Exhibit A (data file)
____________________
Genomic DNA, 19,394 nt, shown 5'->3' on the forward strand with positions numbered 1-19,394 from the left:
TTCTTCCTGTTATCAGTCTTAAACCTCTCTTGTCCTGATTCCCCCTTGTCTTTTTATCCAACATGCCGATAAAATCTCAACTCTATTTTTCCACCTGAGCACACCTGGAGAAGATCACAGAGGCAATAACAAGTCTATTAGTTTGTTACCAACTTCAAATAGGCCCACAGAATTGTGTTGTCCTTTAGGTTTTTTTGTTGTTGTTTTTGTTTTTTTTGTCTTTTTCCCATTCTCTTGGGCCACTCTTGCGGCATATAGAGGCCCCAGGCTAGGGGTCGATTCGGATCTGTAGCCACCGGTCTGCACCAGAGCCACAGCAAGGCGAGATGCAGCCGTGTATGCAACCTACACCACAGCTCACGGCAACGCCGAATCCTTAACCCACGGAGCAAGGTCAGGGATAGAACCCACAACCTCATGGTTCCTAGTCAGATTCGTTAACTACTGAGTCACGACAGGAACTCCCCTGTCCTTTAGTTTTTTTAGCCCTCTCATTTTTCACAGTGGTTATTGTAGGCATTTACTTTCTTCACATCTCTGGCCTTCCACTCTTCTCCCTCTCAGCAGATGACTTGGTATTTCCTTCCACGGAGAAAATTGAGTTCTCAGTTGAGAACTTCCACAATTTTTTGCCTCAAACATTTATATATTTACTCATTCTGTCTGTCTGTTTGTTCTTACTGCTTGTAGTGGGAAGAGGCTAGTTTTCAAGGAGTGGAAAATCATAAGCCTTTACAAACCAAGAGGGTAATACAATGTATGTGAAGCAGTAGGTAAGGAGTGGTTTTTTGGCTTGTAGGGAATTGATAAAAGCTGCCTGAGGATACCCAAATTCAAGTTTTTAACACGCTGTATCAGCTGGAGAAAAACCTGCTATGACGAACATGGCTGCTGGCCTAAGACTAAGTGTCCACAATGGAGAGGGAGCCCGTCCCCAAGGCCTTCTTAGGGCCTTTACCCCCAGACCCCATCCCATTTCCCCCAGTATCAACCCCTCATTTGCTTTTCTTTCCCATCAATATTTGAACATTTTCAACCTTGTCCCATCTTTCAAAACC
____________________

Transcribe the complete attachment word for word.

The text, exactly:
Genomic DNA, 19,394 nt, shown 5'->3' on the forward strand with positions numbered 1-19,394 from the left:
TTCTTCCTGTTATCAGTCTTAAACCTCTCTTGTCCTGATTCCCCCTTGTCTTTTTATCCAACATGCCGATAAAATCTCAACTCTATTTTTCCACCTGAGCACACCTGGAGAAGATCACAGAGGCAATAACAAGTCTATTAGTTTGTTACCAACTTCAAATAGGCCCACAGAATTGTGTTGTCCTTTAGGTTTTTTTGTTGTTGTTTTTGTTTTTTTTGTCTTTTTCCCATTCTCTTGGGCCACTCTTGCGGCATATAGAGGCCCCAGGCTAGGGGTCGATTCGGATCTGTAGCCACCGGTCTGCACCAGAGCCACAGCAAGGCGAGATGCAGCCGTGTATGCAACCTACACCACAGCTCACGGCAACGCCGAATCCTTAACCCACGGAGCAAGGTCAGGGATAGAACCCACAACCTCATGGTTCCTAGTCAGATTCGTTAACTACTGAGTCACGACAGGAACTCCCCTGTCCTTTAGTTTTTTTAGCCCTCTCATTTTTCACAGTGGTTATTGTAGGCATTTACTTTCTTCACATCTCTGGCCTTCCACTCTTCTCCCTCTCAGCAGATGACTTGGTATTTCCTTCCACGGAGAAAATTGAGTTCTCAGTTGAGAACTTCCACAATTTTTTGCCTCAAACATTTATATATTTACTCATTCTGTCTGTCTGTTTGTTCTTACTGCTTGTAGTGGGAAGAGGCTAGTTTTCAAGGAGTGGAAAATCATAAGCCTTTACAAACCAAGAGGGTAATACAATGTATGTGAAGCAGTAGGTAAGGAGTGGTTTTTTGGCTTGTAGGGAATTGATAAAAGCTGCCTGAGGATACCCAAATTCAAGTTTTTAACACGCTGTATCAGCTGGAGAAAAACCTGCTATGACGAACATGGCTGCTGGCCTAAGACTAAGTGTCCACAATGGAGAGGGAGCCCGTCCCCAAGGCCTTCTTAGGGCCTTTACCCCCAGACCCCATCCCATTTCCCCCAGTATCAACCCCTCATTTGCTTTTCTTTCCCATCAATATTTGAACATTTTCAACCTTGTCCCATCTTTCAAAACC